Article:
• Creation of objects- the creation of objects is not supported in java enums. Also, we can’t call the constructor directly. In contrast, the regular java classes support the creation of objects.
  • Extending other classes- we can’t use java enum to extend other classes. Whereas in the case of regular java classes, one class can extend other classes.
  • Implementing the interface- we can use both the enums and classes to implement the interfaces.

Let’s learn the examples where using java enums makes the code easy to handle and efficient. Also, we will see some of the important methods associated with it-

Switch Cases using Java Enums

 we can use java enums for switch statements, as the numbers of the constants are already known. Though the switch statement cases must use the constants of the same enum used by the switch statement.  Let’s have a look at an example to see how it’s implemented-

import java.util.Scanner;
//Creating an enum class.
enum Cards
{
    HEART, DIAMOND, CLUB, SPADE;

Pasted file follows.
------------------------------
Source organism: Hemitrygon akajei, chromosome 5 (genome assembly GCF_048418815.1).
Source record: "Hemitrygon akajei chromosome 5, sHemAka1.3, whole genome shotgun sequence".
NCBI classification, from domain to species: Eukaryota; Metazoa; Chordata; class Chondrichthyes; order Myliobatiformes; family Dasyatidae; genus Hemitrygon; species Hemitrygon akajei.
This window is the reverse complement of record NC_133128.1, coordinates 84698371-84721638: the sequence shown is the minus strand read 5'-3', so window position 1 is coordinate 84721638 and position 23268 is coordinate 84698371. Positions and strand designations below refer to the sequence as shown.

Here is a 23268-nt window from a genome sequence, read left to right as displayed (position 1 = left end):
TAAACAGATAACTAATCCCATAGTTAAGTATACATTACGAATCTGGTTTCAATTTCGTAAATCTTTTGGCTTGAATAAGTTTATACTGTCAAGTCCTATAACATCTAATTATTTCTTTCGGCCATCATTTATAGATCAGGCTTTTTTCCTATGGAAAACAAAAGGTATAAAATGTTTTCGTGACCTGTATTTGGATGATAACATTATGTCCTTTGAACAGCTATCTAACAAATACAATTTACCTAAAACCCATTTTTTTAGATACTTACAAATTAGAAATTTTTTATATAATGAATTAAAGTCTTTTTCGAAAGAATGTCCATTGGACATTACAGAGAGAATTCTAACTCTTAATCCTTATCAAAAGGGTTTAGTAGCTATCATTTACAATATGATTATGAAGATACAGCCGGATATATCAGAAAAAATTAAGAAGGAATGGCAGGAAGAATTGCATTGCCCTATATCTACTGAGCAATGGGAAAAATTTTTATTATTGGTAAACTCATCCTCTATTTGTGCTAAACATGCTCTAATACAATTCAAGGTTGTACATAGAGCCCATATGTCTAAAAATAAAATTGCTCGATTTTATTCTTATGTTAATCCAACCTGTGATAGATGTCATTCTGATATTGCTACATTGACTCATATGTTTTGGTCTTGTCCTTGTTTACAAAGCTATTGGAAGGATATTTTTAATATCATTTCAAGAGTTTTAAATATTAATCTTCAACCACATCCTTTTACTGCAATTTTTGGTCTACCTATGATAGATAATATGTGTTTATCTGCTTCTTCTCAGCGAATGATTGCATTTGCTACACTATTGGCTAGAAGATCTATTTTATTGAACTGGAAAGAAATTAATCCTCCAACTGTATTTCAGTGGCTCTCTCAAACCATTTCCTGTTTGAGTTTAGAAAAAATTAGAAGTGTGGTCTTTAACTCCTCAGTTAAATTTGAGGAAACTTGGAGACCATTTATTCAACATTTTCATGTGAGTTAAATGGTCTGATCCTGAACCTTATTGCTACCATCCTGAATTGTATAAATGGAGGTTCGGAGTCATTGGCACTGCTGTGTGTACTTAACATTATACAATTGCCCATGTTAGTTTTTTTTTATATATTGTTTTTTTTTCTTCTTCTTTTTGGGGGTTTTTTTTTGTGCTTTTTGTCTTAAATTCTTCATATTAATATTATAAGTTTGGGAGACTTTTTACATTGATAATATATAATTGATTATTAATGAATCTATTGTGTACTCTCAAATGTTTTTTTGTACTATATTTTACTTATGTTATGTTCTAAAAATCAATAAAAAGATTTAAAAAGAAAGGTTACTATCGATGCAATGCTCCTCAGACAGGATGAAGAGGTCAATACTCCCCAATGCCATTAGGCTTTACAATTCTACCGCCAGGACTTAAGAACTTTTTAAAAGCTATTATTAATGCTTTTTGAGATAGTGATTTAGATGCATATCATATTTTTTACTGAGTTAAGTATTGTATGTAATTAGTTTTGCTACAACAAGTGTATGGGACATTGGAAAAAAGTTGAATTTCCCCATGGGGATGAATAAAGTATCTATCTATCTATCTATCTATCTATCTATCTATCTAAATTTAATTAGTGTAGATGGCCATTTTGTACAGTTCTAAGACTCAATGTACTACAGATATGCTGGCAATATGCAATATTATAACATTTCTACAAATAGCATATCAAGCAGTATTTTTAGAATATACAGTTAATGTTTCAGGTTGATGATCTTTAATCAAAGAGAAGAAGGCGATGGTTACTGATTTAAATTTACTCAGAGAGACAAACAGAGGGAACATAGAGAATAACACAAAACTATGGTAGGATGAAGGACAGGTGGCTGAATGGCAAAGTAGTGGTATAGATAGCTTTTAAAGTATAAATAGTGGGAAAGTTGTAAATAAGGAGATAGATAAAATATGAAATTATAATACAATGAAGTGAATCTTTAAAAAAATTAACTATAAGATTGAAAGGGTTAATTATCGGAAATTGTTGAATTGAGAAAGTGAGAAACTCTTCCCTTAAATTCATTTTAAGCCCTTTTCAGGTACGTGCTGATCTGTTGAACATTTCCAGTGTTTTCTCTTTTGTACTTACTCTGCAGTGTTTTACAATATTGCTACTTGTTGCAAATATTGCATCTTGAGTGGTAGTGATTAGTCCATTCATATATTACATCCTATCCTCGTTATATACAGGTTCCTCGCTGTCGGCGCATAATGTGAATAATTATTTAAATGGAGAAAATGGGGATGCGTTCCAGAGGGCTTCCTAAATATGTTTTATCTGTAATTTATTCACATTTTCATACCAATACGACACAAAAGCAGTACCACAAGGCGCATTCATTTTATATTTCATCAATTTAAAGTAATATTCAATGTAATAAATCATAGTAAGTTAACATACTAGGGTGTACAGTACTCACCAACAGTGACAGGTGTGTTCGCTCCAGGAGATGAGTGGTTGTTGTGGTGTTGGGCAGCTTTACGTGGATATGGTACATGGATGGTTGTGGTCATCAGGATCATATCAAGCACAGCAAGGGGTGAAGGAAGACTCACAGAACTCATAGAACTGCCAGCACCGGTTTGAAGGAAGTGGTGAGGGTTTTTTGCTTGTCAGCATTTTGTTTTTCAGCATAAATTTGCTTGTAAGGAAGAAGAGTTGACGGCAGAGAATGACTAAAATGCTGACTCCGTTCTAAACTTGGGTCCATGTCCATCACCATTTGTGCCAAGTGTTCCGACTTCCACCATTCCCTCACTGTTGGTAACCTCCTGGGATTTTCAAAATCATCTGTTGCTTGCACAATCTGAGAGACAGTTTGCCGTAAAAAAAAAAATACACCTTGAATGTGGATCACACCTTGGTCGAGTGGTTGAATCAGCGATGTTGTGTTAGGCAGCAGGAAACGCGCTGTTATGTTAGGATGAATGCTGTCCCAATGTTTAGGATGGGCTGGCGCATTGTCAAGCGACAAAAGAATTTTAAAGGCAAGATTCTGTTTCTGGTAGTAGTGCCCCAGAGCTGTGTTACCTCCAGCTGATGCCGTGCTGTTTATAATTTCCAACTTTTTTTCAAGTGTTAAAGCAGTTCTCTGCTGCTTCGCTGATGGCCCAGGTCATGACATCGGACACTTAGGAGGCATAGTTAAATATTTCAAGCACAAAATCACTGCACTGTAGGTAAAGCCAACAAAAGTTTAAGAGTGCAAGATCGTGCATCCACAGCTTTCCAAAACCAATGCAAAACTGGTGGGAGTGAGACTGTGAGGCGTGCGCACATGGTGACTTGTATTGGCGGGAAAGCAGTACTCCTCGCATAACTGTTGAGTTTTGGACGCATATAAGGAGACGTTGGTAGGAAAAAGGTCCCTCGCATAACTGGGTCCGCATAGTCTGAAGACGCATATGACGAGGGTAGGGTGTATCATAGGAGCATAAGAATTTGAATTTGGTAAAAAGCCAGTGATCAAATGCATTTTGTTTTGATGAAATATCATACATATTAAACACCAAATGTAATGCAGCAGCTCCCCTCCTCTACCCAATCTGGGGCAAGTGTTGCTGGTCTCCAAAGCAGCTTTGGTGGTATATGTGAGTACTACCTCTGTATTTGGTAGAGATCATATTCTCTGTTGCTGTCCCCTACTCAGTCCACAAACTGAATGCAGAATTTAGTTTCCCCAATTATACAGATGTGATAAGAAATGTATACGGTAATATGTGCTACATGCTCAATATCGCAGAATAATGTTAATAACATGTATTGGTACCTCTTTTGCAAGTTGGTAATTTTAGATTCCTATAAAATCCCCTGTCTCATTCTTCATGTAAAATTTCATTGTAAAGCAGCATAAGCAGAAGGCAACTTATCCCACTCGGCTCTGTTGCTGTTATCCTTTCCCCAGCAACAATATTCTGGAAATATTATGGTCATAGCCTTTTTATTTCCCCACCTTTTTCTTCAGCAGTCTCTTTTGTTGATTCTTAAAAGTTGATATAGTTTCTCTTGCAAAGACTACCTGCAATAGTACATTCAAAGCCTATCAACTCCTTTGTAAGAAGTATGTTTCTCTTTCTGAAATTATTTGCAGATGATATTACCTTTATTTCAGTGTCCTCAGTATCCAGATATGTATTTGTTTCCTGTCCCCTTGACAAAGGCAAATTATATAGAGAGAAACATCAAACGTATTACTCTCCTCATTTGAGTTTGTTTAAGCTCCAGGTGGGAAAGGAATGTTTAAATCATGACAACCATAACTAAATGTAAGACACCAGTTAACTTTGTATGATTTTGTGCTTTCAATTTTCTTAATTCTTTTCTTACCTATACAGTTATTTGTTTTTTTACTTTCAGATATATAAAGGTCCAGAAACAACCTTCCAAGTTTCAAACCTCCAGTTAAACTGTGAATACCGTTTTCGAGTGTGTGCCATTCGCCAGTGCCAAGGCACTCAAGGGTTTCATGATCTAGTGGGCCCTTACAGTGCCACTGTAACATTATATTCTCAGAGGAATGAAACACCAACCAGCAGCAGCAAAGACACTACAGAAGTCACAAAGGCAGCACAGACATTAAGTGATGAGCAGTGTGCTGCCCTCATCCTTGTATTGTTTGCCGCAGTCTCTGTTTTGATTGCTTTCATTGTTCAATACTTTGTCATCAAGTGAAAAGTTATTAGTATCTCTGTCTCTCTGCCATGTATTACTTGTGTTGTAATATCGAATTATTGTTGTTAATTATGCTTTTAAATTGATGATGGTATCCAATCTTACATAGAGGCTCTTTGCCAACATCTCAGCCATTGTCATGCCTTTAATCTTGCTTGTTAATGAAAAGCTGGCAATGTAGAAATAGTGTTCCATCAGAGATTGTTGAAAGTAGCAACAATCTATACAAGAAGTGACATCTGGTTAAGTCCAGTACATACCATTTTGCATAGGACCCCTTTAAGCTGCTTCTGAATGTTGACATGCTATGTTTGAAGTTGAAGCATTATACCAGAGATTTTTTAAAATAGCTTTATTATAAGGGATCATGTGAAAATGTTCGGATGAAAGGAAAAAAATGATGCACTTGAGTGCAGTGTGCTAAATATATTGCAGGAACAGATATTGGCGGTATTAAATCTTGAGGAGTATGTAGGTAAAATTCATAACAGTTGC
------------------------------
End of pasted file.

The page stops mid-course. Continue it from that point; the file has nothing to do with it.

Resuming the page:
}
//Driver class.
public class demo
{
    Cards cards;
    // Constructor for the demo class.
    public demo(Cards cards)
    {
        this.cards=cards;
    }
    //Using switch to display the picked card.
    public void pickedcard()
    {
        switch(cards)
        {
            case HEART:
            System.out.println("We got a HEART.");
            break;
            case DIAMOND:
            System.out.println("We got a DIAMOND.");
            break;
            case CLUB:
            System.out.println("We got a CLUB.");
            break;
            case SPADE:
            System.out.println("We got a SPADE.");
            break;
        }
    }
    //Driver method.
    public static void main(String[] args)  
    {  
        //Using standard input stream.
        Scanner sc= new Scanner(System.in); 
        System.out.print("Enter the drawn card: ");  
        //Taking the input string.
        String s= sc.nextLine();        
        demo Draw= new demo(Cards.valueOf(s));
        Draw.pickedcard();   
    }  
}

Input-

blog banner 1
Enter the drawn card:
HEART

Output-

We got a HEART.

Other use cases of Java Enums